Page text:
How to Boost Bone Health Before and After Menopause
Time isn’t your friend when it comes to bone density. But no matter what your age, you can improve the health of your bones with these tips.
By Beth W. Orenstein
Medically Reviewed by Meeta Shah, MD
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Part of being a woman means paying attention to bone health throughout your life. There's good reason for this: Your bones are likely smaller and thinner than a man’s, and as you approach menopause, your ovaries produce less and less estrogen, which causes your bone cells to break down, possibly leading to osteoporosis.
According to the Arthritis Foundation, women lose about half of their trabecular bone — the spongy tissue that fills your long bones — over a lifetime. Women also lose 30 percent of the denser tissue that covers bones. Most of the loss occurs within the first decade after menopause, but both men and women lose 0.5 percent of bone density every year after age 50.
But you don’t have to take this news lying down. Just the opposite, in fact — you want to get up, get moving, and create a plan to help keep your bones as strong as possible.
Your Pre-menopause Plan to Boost Bone Health
The stronger your bones are in your twenties and thirties, the better off you’ll be when you reach the age at which bone density begins to decline. Here’s what you need to do to improve your bone health.
Start young. Make bone health a priority at as young an age as possible, long before menopause. “We are seeing women (and men) in their thirties with problems with their bones because of unhealthy habits they started as teenagers,” says orthopedic surgeon Lisa Kaye Cannada, MD, an associate professor of orthopedic traumatology at the Saint Louis University School of Medicine and a spokeswoman for the American Academy of Orthopaedic Surgeons.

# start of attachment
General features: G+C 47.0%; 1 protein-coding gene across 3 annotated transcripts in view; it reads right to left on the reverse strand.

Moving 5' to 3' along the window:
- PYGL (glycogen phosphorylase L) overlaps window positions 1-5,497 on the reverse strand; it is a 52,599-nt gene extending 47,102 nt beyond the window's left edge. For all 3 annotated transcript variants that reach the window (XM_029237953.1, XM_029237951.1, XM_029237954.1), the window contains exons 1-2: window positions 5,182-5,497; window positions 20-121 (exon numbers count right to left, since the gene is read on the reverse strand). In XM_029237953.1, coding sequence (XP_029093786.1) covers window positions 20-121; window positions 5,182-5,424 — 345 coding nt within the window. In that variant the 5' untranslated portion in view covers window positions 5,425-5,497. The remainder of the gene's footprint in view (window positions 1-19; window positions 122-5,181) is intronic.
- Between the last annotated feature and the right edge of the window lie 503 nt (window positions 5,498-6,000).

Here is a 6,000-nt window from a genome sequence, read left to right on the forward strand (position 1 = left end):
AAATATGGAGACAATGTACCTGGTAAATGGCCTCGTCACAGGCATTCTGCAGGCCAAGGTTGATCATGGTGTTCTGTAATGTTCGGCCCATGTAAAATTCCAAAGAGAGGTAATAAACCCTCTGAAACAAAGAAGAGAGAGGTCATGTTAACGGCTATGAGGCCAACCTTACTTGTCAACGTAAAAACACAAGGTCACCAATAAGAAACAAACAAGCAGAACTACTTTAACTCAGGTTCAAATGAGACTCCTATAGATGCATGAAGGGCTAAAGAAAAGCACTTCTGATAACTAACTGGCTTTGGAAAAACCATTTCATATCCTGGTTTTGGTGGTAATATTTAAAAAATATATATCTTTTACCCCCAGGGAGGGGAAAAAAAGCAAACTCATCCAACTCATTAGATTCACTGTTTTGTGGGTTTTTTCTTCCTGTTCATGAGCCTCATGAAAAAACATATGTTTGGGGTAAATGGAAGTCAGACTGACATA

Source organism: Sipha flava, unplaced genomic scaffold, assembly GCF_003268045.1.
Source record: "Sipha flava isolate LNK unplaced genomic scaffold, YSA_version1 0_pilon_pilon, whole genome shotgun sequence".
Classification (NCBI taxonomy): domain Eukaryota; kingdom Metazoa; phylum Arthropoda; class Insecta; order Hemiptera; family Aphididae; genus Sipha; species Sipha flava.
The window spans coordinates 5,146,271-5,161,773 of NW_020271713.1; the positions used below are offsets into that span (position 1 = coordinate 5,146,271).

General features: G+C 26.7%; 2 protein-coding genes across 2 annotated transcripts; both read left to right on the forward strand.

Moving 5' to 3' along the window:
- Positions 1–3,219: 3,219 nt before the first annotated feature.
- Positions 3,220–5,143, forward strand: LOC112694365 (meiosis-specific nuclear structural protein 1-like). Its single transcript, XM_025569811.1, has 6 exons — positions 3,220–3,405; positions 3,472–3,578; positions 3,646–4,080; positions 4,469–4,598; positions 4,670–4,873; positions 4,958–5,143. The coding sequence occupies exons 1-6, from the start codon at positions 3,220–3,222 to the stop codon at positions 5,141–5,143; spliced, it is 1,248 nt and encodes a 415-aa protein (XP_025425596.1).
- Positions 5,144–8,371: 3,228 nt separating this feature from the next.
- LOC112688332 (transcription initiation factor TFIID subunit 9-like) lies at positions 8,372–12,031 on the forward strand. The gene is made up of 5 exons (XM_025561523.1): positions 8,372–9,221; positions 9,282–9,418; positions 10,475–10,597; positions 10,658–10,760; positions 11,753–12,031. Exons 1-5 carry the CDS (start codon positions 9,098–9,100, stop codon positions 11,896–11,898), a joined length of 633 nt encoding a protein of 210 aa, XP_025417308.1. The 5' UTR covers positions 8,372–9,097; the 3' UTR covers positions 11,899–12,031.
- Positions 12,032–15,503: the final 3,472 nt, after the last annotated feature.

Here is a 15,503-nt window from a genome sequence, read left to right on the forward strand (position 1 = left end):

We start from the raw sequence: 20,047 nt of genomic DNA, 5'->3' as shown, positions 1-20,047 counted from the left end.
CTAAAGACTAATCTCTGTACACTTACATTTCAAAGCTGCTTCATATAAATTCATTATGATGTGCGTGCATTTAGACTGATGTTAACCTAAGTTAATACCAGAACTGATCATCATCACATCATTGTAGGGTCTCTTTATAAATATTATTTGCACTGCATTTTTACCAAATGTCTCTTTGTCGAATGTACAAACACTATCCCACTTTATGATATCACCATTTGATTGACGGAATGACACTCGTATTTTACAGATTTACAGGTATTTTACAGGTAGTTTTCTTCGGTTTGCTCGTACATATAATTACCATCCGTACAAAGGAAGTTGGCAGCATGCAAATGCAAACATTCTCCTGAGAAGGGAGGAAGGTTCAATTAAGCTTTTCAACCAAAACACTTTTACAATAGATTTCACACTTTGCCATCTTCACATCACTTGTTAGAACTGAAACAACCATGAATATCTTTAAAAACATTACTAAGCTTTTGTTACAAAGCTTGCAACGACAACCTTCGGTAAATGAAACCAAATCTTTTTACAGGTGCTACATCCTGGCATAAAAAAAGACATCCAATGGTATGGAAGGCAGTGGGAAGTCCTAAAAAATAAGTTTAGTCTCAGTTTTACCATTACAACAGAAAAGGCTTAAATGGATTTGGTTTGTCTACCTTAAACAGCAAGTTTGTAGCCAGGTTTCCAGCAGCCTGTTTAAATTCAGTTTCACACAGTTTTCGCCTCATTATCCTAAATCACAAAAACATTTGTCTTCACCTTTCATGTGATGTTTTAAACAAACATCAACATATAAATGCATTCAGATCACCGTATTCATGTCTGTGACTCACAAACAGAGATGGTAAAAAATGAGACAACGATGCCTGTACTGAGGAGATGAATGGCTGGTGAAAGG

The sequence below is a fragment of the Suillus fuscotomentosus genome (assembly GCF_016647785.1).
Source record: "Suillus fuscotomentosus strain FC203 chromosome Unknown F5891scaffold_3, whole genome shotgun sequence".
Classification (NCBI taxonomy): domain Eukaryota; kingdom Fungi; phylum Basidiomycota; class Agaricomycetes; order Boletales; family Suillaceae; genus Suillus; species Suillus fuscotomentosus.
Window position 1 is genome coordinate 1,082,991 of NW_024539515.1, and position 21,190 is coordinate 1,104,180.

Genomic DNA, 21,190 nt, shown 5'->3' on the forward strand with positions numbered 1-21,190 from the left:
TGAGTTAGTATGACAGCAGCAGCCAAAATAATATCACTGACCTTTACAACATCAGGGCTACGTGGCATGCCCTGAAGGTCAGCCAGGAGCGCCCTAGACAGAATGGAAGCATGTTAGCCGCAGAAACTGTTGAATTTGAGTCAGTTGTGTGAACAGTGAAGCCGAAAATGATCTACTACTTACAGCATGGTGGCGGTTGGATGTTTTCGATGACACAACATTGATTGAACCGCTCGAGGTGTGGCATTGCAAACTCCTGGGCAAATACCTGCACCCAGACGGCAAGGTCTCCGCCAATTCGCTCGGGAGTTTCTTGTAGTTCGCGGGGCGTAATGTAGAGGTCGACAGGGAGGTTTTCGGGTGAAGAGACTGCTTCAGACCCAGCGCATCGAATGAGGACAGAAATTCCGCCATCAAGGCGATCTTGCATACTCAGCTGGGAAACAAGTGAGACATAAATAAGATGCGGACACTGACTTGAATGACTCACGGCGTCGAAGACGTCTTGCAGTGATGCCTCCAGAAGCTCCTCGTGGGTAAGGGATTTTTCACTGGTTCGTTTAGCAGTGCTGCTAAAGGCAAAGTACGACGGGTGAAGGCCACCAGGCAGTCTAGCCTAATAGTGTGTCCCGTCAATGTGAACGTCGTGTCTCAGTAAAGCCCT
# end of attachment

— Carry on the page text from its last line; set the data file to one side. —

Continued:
It’s important to eat a well-balanced, healthy diet and maintain a healthy weight throughout your life. Focus on fruits, vegetables, whole grains, lean protein, nuts, legumes, and low-fat dairy and cut back on sugar, fat, and highly processed foods to improve bone health, according to research published inAdvances in Nutritionin January 2019.
Build strong bones. Your bones are in a constant state of turnover, breaking down old bone cells and building new ones, Dr. Cannada explains. Weight-bearing exercises such as weight lifting (also called resistance training) and activities you do standing up — like walking, running, jogging, dancing, step aerobics, and tennis — are excellent ways to build bone density. A minimum of 30 minutes of activity on most days of the week helps result in stronger, denser bones. Resistance training in particular helps build strong bones because the mechanical force of these exercises encourages the growth of new bone cells, according to a study published inClinical Calciumin 2019.
Your Post-Menopause Plan to Preserve Bone Health
It’s never too late to implement a bone health action plan. Start with these strategies.
Exercise. Participating in a regular weight-bearing exercise program becomes even more important as you age. You’ll get the most benefit if you vary the types of activities you do — which will make it more interesting, too. Weight-bearing and muscle-strengthening exercise are important for building bones in every stage of life, according to another study published in 2019 inClinical Calcium.